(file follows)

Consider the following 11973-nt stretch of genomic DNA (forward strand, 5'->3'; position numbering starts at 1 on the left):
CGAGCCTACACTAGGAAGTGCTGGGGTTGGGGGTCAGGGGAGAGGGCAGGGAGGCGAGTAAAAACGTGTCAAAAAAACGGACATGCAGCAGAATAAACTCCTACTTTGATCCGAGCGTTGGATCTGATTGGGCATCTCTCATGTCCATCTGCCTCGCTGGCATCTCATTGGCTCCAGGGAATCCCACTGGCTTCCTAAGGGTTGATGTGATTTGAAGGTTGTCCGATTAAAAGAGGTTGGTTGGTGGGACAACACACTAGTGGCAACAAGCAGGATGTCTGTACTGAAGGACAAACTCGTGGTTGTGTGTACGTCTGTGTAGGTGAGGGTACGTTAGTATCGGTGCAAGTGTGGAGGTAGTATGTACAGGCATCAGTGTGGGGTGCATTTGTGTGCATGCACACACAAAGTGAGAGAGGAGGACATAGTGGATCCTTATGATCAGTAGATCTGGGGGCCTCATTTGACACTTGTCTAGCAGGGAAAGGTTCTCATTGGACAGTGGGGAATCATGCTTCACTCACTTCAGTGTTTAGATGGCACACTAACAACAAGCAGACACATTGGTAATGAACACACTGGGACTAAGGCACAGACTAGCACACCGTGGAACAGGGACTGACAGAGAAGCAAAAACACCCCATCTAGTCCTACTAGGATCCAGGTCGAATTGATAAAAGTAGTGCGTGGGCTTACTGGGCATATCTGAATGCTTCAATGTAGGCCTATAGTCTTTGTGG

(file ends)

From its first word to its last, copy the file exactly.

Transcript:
Consider the following 11973-nt stretch of genomic DNA (forward strand, 5'->3'; position numbering starts at 1 on the left):
CGAGCCTACACTAGGAAGTGCTGGGGTTGGGGGTCAGGGGAGAGGGCAGGGAGGCGAGTAAAAACGTGTCAAAAAAACGGACATGCAGCAGAATAAACTCCTACTTTGATCCGAGCGTTGGATCTGATTGGGCATCTCTCATGTCCATCTGCCTCGCTGGCATCTCATTGGCTCCAGGGAATCCCACTGGCTTCCTAAGGGTTGATGTGATTTGAAGGTTGTCCGATTAAAAGAGGTTGGTTGGTGGGACAACACACTAGTGGCAACAAGCAGGATGTCTGTACTGAAGGACAAACTCGTGGTTGTGTGTACGTCTGTGTAGGTGAGGGTACGTTAGTATCGGTGCAAGTGTGGAGGTAGTATGTACAGGCATCAGTGTGGGGTGCATTTGTGTGCATGCACACACAAAGTGAGAGAGGAGGACATAGTGGATCCTTATGATCAGTAGATCTGGGGGCCTCATTTGACACTTGTCTAGCAGGGAAAGGTTCTCATTGGACAGTGGGGAATCATGCTTCACTCACTTCAGTGTTTAGATGGCACACTAACAACAAGCAGACACATTGGTAATGAACACACTGGGACTAAGGCACAGACTAGCACACCGTGGAACAGGGACTGACAGAGAAGCAAAAACACCCCATCTAGTCCTACTAGGATCCAGGTCGAATTGATAAAAGTAGTGCGTGGGCTTACTGGGCATATCTGAATGCTTCAATGTAGGCCTATAGTCTTTGTGG